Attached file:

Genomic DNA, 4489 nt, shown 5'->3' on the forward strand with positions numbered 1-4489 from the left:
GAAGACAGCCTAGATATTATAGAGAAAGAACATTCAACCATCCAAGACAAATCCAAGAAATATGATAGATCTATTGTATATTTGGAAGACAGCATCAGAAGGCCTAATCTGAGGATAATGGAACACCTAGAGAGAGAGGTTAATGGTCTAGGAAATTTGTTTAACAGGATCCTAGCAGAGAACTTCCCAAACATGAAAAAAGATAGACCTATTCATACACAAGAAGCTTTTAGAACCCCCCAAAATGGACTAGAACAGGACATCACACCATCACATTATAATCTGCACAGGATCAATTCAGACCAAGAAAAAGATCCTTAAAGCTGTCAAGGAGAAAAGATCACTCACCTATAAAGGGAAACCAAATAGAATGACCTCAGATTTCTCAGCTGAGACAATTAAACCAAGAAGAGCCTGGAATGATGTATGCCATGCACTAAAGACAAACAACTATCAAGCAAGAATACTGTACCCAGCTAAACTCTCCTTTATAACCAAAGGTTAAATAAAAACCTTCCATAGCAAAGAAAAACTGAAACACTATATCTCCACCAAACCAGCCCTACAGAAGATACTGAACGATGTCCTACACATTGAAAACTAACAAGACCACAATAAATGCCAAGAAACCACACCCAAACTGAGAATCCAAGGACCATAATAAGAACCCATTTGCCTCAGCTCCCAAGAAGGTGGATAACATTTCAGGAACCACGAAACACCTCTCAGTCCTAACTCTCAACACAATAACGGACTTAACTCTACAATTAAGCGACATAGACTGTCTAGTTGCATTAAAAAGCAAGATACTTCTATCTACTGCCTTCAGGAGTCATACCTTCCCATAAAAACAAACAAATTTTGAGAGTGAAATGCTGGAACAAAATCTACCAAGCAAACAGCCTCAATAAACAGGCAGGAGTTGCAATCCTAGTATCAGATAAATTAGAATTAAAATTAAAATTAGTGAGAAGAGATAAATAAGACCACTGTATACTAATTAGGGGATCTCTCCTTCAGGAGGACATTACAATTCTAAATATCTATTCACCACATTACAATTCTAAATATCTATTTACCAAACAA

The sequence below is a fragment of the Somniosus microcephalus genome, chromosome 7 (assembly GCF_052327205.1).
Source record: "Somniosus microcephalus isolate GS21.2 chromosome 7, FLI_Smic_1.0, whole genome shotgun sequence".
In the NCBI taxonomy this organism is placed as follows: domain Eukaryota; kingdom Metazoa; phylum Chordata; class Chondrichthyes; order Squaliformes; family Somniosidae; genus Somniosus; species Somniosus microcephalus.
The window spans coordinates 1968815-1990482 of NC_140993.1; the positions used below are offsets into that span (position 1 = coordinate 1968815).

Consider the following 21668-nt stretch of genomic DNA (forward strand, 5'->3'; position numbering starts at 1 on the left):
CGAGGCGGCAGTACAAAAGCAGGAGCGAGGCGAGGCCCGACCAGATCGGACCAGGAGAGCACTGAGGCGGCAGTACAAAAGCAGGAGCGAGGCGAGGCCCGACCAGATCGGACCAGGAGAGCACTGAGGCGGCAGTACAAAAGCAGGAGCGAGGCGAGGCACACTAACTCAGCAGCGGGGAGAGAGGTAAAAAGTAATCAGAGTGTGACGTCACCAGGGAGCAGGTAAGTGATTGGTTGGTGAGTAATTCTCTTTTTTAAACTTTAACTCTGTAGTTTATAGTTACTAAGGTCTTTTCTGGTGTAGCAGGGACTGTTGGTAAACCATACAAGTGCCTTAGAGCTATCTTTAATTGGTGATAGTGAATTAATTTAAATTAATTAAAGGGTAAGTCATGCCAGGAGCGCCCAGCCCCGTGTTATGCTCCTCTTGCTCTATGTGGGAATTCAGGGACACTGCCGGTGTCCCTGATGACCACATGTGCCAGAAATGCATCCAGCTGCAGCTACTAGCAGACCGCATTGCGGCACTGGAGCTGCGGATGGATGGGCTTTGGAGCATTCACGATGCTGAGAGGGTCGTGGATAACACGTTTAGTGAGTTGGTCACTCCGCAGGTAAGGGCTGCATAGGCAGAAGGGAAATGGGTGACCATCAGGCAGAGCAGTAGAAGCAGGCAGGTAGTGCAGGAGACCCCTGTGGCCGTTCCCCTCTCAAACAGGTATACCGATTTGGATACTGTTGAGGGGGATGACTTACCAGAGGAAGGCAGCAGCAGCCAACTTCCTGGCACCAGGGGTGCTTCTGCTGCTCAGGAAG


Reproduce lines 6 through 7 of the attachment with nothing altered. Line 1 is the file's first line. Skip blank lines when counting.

The window spans coordinates 1968815-1990482 of NC_140993.1; the positions used below are offsets into that span (position 1 = coordinate 1968815).

Consider the following 21668-nt stretch of genomic DNA (forward strand, 5'->3'; position numbering starts at 1 on the left):